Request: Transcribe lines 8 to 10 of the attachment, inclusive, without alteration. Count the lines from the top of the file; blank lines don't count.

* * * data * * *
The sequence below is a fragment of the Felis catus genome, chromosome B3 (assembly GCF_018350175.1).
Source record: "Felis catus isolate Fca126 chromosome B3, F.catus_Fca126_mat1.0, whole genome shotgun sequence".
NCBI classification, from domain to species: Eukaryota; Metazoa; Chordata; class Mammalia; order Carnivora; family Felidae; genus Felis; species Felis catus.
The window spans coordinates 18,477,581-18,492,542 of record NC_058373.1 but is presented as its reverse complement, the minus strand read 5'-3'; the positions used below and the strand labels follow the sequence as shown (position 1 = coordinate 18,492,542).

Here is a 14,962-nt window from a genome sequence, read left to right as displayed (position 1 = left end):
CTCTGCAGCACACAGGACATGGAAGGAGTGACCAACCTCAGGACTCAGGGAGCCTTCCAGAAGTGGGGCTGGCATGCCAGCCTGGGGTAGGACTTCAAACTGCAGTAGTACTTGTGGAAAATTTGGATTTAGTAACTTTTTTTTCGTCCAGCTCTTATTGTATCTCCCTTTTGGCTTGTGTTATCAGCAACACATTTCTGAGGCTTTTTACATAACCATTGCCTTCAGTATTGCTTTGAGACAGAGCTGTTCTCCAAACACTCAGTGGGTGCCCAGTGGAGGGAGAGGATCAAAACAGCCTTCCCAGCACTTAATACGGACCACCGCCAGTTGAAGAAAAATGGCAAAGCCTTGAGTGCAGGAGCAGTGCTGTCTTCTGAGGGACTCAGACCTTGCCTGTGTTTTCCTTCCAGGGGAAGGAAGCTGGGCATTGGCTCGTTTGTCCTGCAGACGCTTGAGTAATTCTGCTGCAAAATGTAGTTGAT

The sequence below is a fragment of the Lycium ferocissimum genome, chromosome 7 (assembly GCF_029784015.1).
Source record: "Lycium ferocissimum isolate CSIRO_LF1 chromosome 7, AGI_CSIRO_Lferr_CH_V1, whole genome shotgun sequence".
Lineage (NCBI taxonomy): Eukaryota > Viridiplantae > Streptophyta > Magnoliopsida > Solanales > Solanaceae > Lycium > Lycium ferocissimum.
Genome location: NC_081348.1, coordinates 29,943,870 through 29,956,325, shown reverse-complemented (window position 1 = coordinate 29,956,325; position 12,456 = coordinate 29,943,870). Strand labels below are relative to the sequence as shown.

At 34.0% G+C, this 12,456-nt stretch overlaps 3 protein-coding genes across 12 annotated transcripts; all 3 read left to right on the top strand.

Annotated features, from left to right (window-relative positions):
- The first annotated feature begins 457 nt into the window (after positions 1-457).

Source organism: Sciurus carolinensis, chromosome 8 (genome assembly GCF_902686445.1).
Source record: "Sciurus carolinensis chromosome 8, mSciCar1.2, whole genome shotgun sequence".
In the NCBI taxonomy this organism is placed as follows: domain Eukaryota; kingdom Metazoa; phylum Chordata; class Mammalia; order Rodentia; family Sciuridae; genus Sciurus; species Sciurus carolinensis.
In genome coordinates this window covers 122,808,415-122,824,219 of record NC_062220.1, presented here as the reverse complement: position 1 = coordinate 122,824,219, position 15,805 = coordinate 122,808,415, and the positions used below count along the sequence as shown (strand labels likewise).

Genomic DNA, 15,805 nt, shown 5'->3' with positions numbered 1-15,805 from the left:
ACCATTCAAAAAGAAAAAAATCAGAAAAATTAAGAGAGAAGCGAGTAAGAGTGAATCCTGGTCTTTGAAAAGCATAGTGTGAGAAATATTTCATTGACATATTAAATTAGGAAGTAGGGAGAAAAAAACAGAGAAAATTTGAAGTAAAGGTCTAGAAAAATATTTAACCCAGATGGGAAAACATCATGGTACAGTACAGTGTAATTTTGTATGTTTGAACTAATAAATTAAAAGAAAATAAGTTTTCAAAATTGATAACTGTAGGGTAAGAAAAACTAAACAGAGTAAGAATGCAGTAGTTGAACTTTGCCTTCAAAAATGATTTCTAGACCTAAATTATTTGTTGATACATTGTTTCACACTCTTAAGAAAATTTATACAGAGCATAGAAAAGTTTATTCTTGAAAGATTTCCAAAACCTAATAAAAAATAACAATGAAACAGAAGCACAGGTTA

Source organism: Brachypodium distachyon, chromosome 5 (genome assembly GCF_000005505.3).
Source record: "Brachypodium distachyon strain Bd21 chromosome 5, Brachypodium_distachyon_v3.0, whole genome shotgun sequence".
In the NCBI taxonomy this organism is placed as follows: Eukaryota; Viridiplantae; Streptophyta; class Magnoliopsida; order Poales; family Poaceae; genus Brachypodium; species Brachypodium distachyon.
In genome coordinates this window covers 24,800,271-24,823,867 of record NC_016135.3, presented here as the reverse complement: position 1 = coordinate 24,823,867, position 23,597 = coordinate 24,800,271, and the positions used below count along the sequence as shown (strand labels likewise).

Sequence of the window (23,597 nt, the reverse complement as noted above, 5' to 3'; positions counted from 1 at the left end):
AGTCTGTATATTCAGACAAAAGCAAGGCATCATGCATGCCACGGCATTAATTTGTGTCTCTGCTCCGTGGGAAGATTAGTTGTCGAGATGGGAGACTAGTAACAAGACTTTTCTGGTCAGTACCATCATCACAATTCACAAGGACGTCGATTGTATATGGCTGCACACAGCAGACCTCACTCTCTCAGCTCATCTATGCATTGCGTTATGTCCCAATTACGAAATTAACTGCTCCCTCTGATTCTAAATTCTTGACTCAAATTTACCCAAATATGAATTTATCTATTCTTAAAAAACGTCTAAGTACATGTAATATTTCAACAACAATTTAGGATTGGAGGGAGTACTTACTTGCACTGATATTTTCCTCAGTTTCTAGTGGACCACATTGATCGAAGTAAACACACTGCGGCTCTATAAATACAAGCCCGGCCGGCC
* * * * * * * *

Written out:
Source record: "Lycium ferocissimum isolate CSIRO_LF1 chromosome 7, AGI_CSIRO_Lferr_CH_V1, whole genome shotgun sequence".
Lineage (NCBI taxonomy): Eukaryota > Viridiplantae > Streptophyta > Magnoliopsida > Solanales > Solanaceae > Lycium > Lycium ferocissimum.
Genome location: NC_081348.1, coordinates 29,943,870 through 29,956,325, shown reverse-complemented (window position 1 = coordinate 29,956,325; position 12,456 = coordinate 29,943,870). Strand labels below are relative to the sequence as shown.